Category Archives: Teacher Support

Ready for a new Primary year?

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As we come to the close of one year and look ahead to another, it’s time to prepare for the big transition! You can help the children take it in stride by taking steps to help them know what to expect. Here’s our readers’ favorite posts for doing it smoothly and with love:

You might also enjoy this resource from the Friend magazine about helping children get ready for Sunbeams. Click on the image above to read the article in the January 2017 Friend.

Happy New Year – a little early!

-Marci

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Filed under Parent Involvement, Teacher Support, Transitions

Meeting Children At Their Level

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Today’s guest author is Emma Lu, a wife, mother, grandmother, writer and music therapist who is inspired by children.

Children are a heritage from the Lord; they are a reward from him. (Psalm 127:3, New International Version)

It is true, children at times can be rowdy, but if we look we will always enjoy the angels inside. You’ve just got to love them.

The Primary sacrament meeting presentation was about to begin. The busy Primary president saw a 10-year-old boy sitting with legs folded together, arms crossed, and scowling face, defiantly pouting at the base of the pulpit in the chapel. She went over to him, knelt down by his side, and spoke softly to him. Then she stood and went about caring for other children. The boy then stood with a smile on his face and joined his class. It showed those of us who watched the tense scene how the boy’s attitude was changed by a loving leader. I asked the Primary president to tell me her wisdom. She said, “It is important to meet a child on his/her level, whether it is physical, emotional, or spiritual. All children need understanding.”

To have the privilege of working in Primary is fulfilling a promise from the scriptures: “Train up a child in the way he should go: and when he is old, he will not depart from it.” (Proverbs 22:6, King James Version)

– Emma Lu

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Primary Assessment: Children

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In a previous post Primary Assessment: Adults, we talked about ways of obtaining useful feedback from adults. What about the children themselves? What might you learn from a kid’s-eye view of Primary?

Consider taking a few minutes at the end of class or Sharing Time to ask the children a few questions. For younger children, it can be as simple as “Draw a picture of your favorite part of Primary (or our class).” Children may draw a picture of their teacher or friend, Singing Time, using scriptures, being greeted at the door, etc.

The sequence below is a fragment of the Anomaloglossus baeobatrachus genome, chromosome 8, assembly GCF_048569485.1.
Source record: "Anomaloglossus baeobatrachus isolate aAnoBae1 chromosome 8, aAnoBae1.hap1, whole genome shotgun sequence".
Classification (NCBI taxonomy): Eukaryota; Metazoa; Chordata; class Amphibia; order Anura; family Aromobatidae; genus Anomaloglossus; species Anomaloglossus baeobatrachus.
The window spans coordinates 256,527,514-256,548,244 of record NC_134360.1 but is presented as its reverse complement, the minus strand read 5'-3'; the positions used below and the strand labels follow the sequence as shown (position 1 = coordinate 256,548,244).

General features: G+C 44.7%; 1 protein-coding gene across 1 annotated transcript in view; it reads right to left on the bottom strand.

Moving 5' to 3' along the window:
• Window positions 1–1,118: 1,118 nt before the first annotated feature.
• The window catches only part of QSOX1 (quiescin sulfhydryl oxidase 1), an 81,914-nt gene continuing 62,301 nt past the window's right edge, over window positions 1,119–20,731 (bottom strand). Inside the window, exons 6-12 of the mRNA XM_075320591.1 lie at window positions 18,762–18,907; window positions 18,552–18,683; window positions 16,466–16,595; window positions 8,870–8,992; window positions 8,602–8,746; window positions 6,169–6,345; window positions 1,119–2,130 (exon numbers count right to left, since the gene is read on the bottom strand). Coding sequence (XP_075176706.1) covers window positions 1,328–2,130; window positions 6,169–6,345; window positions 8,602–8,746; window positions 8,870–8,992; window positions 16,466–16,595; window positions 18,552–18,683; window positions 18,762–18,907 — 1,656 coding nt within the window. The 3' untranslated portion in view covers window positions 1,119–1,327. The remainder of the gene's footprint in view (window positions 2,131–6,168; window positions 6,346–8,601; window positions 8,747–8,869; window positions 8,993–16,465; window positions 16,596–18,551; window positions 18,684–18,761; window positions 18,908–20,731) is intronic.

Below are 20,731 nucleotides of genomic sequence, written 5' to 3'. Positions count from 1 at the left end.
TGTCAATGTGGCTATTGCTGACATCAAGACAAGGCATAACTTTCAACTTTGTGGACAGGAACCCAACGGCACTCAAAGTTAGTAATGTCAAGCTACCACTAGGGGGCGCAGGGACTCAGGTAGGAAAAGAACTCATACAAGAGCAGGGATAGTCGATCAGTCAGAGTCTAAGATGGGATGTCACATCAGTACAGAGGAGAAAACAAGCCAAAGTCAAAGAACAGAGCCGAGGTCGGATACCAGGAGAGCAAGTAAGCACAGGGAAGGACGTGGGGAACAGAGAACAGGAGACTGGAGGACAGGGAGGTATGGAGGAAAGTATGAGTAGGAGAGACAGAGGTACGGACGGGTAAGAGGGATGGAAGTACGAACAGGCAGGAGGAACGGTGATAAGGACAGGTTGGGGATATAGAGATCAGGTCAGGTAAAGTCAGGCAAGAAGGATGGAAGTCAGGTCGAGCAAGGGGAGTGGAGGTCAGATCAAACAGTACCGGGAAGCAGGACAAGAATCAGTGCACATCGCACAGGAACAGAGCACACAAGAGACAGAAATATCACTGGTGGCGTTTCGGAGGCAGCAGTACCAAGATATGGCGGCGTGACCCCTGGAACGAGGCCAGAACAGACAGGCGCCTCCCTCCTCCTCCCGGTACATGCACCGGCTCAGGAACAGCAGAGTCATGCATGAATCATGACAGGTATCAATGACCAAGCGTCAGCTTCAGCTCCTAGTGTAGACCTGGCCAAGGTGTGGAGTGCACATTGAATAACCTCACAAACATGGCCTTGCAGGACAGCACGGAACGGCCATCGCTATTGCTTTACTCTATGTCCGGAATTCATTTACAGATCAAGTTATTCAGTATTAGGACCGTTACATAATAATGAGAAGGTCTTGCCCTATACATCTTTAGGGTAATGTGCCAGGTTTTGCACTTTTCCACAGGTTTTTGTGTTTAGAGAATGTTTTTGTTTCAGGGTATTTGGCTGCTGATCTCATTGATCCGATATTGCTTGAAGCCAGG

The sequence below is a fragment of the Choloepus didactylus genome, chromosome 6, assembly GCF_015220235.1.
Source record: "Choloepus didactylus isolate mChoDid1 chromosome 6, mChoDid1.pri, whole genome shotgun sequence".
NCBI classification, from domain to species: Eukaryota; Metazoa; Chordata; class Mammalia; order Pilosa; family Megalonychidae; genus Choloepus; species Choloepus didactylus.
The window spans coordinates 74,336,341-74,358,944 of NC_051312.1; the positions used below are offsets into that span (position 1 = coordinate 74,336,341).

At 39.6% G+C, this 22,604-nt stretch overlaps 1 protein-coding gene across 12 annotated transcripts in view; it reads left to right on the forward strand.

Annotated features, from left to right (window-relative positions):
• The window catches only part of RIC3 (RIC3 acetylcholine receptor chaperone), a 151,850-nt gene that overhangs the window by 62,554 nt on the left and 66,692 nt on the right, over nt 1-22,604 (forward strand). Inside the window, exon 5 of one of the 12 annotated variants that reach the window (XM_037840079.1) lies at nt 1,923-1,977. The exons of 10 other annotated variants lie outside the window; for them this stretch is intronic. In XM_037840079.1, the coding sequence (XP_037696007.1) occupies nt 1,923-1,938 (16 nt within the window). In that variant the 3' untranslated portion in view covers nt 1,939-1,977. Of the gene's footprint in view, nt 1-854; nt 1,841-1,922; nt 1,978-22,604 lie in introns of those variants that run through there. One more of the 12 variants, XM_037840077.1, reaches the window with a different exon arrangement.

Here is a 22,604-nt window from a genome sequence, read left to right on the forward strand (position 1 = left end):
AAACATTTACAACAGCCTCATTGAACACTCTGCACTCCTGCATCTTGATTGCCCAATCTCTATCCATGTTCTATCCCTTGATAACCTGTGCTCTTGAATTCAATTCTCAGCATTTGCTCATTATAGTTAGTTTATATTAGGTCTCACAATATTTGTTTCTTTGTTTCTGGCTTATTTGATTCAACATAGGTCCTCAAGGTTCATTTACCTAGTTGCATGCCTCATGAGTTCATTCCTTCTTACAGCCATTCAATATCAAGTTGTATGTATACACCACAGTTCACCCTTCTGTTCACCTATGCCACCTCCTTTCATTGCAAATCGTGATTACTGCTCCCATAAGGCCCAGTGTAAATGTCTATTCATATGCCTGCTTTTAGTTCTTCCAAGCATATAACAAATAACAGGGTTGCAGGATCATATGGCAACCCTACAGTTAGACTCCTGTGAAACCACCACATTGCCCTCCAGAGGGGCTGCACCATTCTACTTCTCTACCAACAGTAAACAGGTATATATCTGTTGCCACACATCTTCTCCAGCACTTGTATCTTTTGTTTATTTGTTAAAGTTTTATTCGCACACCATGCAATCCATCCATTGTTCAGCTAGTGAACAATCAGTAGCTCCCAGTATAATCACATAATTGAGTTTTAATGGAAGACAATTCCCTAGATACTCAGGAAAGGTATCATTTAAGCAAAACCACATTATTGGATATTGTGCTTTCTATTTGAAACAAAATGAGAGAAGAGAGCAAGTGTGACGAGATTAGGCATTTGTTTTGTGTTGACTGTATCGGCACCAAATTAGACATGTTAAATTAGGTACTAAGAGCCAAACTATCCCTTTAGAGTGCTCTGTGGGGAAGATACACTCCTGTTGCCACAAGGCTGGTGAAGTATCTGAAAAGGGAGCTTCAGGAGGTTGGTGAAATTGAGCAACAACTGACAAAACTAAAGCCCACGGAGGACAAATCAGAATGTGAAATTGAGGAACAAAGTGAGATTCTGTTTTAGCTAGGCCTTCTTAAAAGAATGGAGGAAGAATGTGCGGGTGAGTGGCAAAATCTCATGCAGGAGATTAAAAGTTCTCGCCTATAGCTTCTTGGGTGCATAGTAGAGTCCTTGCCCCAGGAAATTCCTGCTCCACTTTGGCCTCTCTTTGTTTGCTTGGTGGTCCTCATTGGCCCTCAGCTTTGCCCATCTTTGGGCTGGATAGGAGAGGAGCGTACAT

For older children, you may want to be more specific. “Tell about the Sharing Time (or lesson) that you remember most. It could be recently, or long ago” or “What three things do you like best about Primary (or our class)?”

You might NOT want to solicit suggestions for improvement. Children usually don’t have a lot of practice in constructive criticism, and might make pointless suggestions like “more treats!” or “shorter time!” or make hurtful remarks about a peer.

You might be surprised at what stands out for them, and they may be pleased that you were interested in what they think and wanted to ask for their opinion.

-Marci

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Primary Mad Libs (for leaders and teachers)

Got a training meeting coming up? In the previous post “Working Together: Strength in Unity,” we noted Elder Joe J. Christensen’s suggestion of occasional Primary worker gatherings “to build unity and team spirit.” In such a gathering, you might like to try the classic Mad Libs game with a Primary twist!

If you haven’t played the game Mad Libs in a while (or never), here’s how it works: “Mad Libs consist of a book that has a short story with many key words replaced with blanks. Beneath each blank is specified a category, such as “noun”, “verb”, “place”, or “part of the body”. One player asks the other players, in turn, to contribute some word for the specified type for each blank, but without revealing the context for that word. Finally, the completed story is read aloud. The result is usually somewhat nonsensical.” Click here to refresh your memory about the difference between adjectives and adverbs!

If you have more participants than blanks in the story, feel free to extend the Mad Libs by adding a few story detours. Naturally, if you have fewer participants, each person can take several turns. Then read the result out loud and enjoy the laughs!

Download this blank version for you to use in Primary (with a short sample included at the top): Primary Mad Libs for teachers and leaders

By the way, if your family enjoys Mad Libs, feel free to write your own! Start with your last vacation or dentist visit or perhaps a minor catastrophe. Write it out, leaving blanks here and there — and let the fun begin!